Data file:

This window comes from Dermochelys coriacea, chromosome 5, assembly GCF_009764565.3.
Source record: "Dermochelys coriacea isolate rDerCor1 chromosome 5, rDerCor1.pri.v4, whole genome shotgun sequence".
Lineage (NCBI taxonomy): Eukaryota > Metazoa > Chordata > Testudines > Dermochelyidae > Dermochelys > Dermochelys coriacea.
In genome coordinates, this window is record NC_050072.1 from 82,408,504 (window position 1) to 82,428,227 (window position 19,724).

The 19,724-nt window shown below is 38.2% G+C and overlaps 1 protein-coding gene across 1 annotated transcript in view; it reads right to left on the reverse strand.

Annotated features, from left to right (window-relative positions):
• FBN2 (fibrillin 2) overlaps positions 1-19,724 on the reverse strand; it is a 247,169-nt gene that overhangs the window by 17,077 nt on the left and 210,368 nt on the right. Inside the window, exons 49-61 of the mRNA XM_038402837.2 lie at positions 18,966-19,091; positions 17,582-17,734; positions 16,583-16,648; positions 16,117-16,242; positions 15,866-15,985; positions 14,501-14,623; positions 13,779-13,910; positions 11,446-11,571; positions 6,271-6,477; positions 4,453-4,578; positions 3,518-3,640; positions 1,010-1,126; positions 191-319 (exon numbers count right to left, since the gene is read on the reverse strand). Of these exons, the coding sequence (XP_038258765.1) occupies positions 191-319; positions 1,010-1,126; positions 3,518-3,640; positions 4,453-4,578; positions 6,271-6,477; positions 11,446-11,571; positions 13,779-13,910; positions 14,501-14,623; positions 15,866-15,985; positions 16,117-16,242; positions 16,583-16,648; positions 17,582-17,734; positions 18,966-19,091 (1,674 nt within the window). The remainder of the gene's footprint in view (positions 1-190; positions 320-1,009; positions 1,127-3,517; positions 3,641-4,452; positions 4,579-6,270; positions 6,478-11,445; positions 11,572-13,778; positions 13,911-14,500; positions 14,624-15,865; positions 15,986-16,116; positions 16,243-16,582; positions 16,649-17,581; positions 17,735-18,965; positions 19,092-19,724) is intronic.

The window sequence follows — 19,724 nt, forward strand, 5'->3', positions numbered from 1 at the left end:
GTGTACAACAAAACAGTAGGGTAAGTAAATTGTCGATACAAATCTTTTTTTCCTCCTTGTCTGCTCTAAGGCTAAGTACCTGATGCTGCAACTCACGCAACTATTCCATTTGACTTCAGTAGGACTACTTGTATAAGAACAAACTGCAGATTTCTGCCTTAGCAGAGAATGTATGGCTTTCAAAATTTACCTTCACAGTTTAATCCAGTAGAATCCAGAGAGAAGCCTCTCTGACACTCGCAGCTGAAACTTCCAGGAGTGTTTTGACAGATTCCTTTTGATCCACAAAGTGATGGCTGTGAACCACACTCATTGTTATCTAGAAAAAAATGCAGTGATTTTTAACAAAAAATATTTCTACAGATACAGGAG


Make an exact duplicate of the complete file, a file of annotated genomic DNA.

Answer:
This window comes from Dermochelys coriacea, chromosome 5, assembly GCF_009764565.3.
Source record: "Dermochelys coriacea isolate rDerCor1 chromosome 5, rDerCor1.pri.v4, whole genome shotgun sequence".
Lineage (NCBI taxonomy): Eukaryota > Metazoa > Chordata > Testudines > Dermochelyidae > Dermochelys > Dermochelys coriacea.
In genome coordinates, this window is record NC_050072.1 from 82,408,504 (window position 1) to 82,428,227 (window position 19,724).

The 19,724-nt window shown below is 38.2% G+C and overlaps 1 protein-coding gene across 1 annotated transcript in view; it reads right to left on the reverse strand.

Annotated features, from left to right (window-relative positions):
• FBN2 (fibrillin 2) overlaps positions 1-19,724 on the reverse strand; it is a 247,169-nt gene that overhangs the window by 17,077 nt on the left and 210,368 nt on the right. Inside the window, exons 49-61 of the mRNA XM_038402837.2 lie at positions 18,966-19,091; positions 17,582-17,734; positions 16,583-16,648; positions 16,117-16,242; positions 15,866-15,985; positions 14,501-14,623; positions 13,779-13,910; positions 11,446-11,571; positions 6,271-6,477; positions 4,453-4,578; positions 3,518-3,640; positions 1,010-1,126; positions 191-319 (exon numbers count right to left, since the gene is read on the reverse strand). Of these exons, the coding sequence (XP_038258765.1) occupies positions 191-319; positions 1,010-1,126; positions 3,518-3,640; positions 4,453-4,578; positions 6,271-6,477; positions 11,446-11,571; positions 13,779-13,910; positions 14,501-14,623; positions 15,866-15,985; positions 16,117-16,242; positions 16,583-16,648; positions 17,582-17,734; positions 18,966-19,091 (1,674 nt within the window). The remainder of the gene's footprint in view (positions 1-190; positions 320-1,009; positions 1,127-3,517; positions 3,641-4,452; positions 4,579-6,270; positions 6,478-11,445; positions 11,572-13,778; positions 13,911-14,500; positions 14,624-15,865; positions 15,986-16,116; positions 16,243-16,582; positions 16,649-17,581; positions 17,735-18,965; positions 19,092-19,724) is intronic.

The window sequence follows — 19,724 nt, forward strand, 5'->3', positions numbered from 1 at the left end:
GTGTACAACAAAACAGTAGGGTAAGTAAATTGTCGATACAAATCTTTTTTTCCTCCTTGTCTGCTCTAAGGCTAAGTACCTGATGCTGCAACTCACGCAACTATTCCATTTGACTTCAGTAGGACTACTTGTATAAGAACAAACTGCAGATTTCTGCCTTAGCAGAGAATGTATGGCTTTCAAAATTTACCTTCACAGTTTAATCCAGTAGAATCCAGAGAGAAGCCTCTCTGACACTCGCAGCTGAAACTTCCAGGAGTGTTTTGACAGATTCCTTTTGATCCACAAAGTGATGGCTGTGAACCACACTCATTGTTATCTAGAAAAAAATGCAGTGATTTTTAACAAAAAATATTTCTACAGATACAGGAG